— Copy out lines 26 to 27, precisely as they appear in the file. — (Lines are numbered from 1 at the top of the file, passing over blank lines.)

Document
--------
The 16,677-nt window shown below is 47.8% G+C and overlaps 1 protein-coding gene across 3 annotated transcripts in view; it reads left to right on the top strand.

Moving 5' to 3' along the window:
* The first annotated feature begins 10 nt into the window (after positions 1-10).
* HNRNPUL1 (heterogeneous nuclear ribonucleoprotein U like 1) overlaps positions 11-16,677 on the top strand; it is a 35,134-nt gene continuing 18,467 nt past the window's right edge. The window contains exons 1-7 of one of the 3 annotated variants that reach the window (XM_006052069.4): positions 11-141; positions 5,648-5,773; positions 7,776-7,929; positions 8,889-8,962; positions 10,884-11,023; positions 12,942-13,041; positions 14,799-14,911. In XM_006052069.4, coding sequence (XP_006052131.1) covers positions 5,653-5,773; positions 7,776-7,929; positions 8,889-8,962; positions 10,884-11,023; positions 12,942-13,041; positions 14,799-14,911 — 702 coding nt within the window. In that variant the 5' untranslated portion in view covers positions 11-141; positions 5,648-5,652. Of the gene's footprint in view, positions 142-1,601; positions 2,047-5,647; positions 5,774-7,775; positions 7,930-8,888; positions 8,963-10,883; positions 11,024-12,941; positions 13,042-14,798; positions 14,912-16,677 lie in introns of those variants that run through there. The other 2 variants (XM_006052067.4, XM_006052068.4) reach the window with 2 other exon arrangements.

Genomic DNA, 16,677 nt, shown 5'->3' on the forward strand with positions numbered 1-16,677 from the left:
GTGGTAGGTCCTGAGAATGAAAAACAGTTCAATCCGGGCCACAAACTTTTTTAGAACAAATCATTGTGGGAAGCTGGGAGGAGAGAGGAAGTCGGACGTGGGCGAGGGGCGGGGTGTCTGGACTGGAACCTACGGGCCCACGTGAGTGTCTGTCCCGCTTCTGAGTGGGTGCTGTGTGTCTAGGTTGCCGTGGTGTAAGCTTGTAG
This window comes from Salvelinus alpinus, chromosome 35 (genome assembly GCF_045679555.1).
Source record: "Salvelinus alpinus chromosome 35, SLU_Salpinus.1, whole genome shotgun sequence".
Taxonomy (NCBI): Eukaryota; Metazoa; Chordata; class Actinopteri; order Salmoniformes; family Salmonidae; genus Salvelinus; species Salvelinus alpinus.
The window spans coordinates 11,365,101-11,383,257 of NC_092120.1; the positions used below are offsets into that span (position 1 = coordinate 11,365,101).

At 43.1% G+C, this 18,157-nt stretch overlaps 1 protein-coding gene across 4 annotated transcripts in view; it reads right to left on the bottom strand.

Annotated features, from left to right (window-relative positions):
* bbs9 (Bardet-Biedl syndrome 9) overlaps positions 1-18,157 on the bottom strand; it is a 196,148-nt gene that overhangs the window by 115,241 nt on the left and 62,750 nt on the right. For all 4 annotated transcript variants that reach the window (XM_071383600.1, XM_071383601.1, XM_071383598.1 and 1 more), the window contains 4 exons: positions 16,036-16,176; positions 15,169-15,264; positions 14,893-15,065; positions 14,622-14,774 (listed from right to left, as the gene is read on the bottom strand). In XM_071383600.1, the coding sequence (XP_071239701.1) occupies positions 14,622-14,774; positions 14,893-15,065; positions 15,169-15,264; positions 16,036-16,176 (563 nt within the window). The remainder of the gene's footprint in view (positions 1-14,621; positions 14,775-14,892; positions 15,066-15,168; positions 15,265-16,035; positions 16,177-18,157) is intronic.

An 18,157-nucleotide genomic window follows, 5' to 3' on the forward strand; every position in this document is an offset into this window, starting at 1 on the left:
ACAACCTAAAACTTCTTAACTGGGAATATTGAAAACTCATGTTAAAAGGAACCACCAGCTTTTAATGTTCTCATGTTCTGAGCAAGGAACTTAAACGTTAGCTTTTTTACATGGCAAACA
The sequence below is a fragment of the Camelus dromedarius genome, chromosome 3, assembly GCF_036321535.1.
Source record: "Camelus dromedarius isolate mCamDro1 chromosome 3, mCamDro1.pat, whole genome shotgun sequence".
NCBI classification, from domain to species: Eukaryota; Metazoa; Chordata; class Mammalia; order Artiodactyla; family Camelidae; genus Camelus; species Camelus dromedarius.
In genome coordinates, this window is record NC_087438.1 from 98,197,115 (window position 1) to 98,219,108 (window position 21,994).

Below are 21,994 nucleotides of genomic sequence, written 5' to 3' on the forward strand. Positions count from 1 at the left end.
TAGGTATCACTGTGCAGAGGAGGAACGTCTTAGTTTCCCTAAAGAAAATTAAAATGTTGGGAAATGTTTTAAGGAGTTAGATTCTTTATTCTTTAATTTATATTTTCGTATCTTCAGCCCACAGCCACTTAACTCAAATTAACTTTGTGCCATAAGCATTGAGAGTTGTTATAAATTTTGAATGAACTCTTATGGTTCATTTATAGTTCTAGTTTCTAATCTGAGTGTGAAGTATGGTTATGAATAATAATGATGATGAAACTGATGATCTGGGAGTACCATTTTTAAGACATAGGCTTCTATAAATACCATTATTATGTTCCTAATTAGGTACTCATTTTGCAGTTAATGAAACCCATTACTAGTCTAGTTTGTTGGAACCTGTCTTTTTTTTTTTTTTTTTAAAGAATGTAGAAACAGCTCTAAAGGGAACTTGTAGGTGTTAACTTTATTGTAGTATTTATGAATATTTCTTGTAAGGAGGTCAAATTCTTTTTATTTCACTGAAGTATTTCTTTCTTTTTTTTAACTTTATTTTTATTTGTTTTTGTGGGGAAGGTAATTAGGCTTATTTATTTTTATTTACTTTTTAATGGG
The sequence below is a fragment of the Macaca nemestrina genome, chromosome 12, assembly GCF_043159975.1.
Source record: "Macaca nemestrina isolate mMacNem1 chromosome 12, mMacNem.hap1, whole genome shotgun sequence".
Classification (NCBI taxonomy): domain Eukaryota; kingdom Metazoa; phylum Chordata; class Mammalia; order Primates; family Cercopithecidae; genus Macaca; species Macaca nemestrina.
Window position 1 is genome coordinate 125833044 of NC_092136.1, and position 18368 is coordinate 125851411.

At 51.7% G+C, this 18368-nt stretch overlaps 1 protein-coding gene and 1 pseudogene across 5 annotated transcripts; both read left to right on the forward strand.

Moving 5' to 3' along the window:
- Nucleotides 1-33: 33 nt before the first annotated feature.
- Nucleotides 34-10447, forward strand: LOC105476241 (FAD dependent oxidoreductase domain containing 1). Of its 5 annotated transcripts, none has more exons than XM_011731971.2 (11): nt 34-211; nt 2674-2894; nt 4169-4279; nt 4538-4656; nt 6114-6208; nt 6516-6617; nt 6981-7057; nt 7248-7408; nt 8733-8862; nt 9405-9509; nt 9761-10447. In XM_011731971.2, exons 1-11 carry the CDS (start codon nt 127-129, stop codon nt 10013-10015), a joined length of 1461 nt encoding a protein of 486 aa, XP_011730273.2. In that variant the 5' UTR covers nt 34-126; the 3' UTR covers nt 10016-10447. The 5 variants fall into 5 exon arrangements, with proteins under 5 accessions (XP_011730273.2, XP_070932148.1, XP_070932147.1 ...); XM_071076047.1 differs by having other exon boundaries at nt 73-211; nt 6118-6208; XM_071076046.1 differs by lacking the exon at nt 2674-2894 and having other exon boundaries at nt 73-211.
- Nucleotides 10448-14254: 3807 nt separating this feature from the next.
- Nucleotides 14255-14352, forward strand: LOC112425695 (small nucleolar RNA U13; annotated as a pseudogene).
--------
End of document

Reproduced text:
At 51.7% G+C, this 18368-nt stretch overlaps 1 protein-coding gene and 1 pseudogene across 5 annotated transcripts; both read left to right on the forward strand.

Moving 5' to 3' along the window: